Loki stares at the Temporal Loom with Mobius behind him.

‘Loki’ Highlights a Journey From a Villain to a Hero

Now that Loki has come to an end, I’ve noticed a fascinating trend with the series as a whole. While I hope we still have more stories with Loki (Tom Hiddleston) to come, the first two seasons write a very clear arc for Loki Laufeyson that makes him still one of the most compelling Marvel heroes in the MCU canon.

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Beginning with his introduction in Thor (12 whole years ago!), Loki has not had the easiest journey in the Marvel Cinematic Universe. It’s a testament to Hiddleston’s dynamic performance (and the appeal of the character as a whole) that we’ve come to love and appreciate him. Now, with both seasons of Loki, we’ve watched a hero’s journey unfold. And it has made Loki a character I want to revisit now more than ever before, which is saying something.

***Spoilers for Loki season 2 lie ahead, read on at your own risk.***

Tom Hiddleston as Loki in Loki season 2 episode 4

When Loki began, the version of Loki we were getting was deep in his “villain” era. Right in the thick of The Avengers, he had not yet had his “redemption” arc. So the anti-hero we’ve come to love was a long way away. Once he discovers that drawer full of Infinity Stones, he realizes that ruling one version of Earth in an infinite multiverse isn’t all it’s cracked up to be. In building friendships with Mobius (Owen Wilson) and Sylvie (Sophia Di Martino), Loki’s journey becomes heroic, and he finally discovers his “Glorious Purpose” (which incidentally is the name of the season two finale AND the season one pilot).

Leaving him as the God of Stories for the multiverse, the finale seems finite but it gives Loki a hero’s end. For now, at least. Which is very different from the other “endings” in the Loki canon of the MCU.

Loki became a hero’s story.

When it comes to Loki’s story, he loves to have an ending. Whether that’s death or vanishing from Thor’s life, he does so in a dramatic way. This ending is no different, but this time he didn’t do it to get some grand moment at the expense of his brother or as a massive attention grab. He did it because he had to, a true self-sacrifice to save his friends and the multiverse. Becoming the glue of the multiverse was the last hope the universe had, and Loki did so because he didn’t want to kill Sylvie and found a way to usurp He Who Remains. Sitting on a throne alone for all of time was definitely not what Loki wanted, but it’s what needed to be done to save the people he loves. Which is what a hero would do.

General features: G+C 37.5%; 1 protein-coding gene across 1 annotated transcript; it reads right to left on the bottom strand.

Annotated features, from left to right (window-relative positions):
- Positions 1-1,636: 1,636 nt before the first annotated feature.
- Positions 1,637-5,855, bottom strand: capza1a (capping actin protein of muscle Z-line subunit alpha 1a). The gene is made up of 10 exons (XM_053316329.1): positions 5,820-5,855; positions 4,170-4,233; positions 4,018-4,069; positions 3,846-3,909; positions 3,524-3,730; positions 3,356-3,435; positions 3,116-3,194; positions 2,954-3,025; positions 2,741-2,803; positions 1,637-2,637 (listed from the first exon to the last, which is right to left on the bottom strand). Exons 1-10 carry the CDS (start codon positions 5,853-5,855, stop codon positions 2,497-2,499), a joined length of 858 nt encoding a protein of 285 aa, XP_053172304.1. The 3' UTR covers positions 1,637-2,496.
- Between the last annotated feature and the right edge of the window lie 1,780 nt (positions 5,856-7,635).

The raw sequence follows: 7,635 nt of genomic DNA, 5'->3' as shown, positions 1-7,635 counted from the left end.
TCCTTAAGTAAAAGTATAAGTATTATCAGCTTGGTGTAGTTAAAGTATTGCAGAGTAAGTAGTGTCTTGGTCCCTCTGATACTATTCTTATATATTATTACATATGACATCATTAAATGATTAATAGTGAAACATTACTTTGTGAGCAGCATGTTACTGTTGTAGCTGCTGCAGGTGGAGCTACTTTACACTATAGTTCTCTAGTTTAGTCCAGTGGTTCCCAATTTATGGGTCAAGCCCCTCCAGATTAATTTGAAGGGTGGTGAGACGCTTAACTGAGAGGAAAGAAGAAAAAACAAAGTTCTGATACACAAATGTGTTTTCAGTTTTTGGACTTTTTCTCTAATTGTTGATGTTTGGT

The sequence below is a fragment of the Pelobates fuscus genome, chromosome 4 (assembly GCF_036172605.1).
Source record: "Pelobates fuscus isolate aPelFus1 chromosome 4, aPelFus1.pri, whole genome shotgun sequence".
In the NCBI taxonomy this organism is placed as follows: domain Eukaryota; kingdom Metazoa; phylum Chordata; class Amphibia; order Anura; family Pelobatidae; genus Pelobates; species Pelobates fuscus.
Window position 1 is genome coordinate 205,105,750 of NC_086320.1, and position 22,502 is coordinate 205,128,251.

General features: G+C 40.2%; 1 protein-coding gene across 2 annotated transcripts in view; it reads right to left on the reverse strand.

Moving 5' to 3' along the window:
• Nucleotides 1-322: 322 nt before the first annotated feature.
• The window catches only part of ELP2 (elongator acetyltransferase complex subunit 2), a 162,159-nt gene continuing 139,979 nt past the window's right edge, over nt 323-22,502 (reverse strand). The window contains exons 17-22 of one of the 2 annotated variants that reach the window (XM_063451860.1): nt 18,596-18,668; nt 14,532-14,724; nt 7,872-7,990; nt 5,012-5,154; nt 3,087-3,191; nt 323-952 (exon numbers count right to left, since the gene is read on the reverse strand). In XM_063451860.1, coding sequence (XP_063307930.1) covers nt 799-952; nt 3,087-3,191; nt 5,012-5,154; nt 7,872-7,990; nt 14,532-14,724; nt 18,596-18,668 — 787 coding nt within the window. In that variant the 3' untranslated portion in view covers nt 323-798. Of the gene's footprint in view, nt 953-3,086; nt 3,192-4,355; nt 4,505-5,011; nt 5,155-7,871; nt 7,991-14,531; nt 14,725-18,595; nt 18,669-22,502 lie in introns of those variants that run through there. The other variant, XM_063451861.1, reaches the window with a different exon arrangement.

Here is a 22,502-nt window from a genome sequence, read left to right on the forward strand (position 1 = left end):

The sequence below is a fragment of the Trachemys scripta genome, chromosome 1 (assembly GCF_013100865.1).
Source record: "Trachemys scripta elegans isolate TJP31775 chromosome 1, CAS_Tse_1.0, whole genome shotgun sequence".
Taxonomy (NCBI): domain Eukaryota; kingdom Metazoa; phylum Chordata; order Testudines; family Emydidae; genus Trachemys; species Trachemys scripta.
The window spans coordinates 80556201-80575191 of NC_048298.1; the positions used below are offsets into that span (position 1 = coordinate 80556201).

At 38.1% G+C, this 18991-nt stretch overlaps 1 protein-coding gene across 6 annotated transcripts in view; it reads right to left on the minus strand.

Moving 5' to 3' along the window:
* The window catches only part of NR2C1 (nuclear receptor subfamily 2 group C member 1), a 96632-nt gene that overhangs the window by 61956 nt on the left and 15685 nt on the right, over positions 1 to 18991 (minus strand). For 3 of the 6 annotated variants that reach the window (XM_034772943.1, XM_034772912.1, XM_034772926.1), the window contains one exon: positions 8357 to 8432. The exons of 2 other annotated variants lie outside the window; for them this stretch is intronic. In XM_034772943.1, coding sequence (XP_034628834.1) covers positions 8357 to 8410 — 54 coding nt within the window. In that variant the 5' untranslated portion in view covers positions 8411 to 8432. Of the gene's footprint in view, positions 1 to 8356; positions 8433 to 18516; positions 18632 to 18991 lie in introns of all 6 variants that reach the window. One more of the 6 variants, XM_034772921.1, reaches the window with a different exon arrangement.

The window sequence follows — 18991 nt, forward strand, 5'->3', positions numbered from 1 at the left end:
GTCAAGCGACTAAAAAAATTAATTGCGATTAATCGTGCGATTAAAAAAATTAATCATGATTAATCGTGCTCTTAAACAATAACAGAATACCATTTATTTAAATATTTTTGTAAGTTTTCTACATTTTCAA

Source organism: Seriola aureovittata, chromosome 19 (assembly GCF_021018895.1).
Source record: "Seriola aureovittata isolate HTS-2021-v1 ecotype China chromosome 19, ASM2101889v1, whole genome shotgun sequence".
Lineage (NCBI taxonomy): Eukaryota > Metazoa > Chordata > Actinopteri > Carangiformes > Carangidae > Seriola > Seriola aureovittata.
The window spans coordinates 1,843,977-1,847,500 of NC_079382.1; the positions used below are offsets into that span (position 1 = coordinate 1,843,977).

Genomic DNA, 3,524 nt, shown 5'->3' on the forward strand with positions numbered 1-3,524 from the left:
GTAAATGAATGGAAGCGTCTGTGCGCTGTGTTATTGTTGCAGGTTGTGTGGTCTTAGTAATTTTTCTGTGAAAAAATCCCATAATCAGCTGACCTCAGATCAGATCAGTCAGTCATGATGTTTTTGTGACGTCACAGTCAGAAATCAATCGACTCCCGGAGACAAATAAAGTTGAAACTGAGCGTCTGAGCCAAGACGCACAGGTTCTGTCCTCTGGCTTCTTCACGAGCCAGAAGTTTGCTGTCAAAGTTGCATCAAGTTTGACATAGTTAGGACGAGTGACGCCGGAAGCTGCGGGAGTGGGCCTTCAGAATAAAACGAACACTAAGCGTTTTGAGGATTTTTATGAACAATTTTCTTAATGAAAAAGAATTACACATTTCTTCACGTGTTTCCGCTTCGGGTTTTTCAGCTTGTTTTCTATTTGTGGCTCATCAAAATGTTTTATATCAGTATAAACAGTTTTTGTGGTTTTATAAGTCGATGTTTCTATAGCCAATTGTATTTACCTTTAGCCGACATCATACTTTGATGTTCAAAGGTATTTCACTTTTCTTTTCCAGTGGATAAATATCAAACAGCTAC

There are so many universes in which Loki could have chosen to not destroy the Temporal Loom. There is a world where he killed Sylvie and let the TVA continue to rule. But instead, he damned himself to a world of loneliness to keep the multiverse alive. That’s the God that Loki has become. From a character fighting only for himself and his own glory to someone who sacrifices themselves to save everyone? Now that’s a hero’s journey if there ever was one. Loki’s evolution as a character was brilliantly written and well-earned.

I hope we see more of Loki in the future, with other stories and maybe even other Lokis out there. But for now, knowing that this Loki went from selfish tyrant to saving the multiverse? That’s our hero.

(featured image: Disney+)

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Rachel Leishman
Rachel Leishman (She/Her) is an Assistant Editor at the Mary Sue. She's been a writer professionally since 2016 but was always obsessed with movies and television and writing about them growing up. A lover of Spider-Man and Wanda Maximoff's biggest defender, she has interests in all things nerdy and a cat named Benjamin Wyatt the cat. If you want to talk classic rock music or all things Harrison Ford, she's your girl but her interests span far and wide. Yes, she knows she looks like Florence Pugh. She has multiple podcasts, normally has opinions on any bit of pop culture, and can tell you can actors entire filmography off the top of her head. Her current obsession is Glen Powell's dog, Brisket. Her work at the Mary Sue often includes Star Wars, Marvel, DC, movie reviews, and interviews.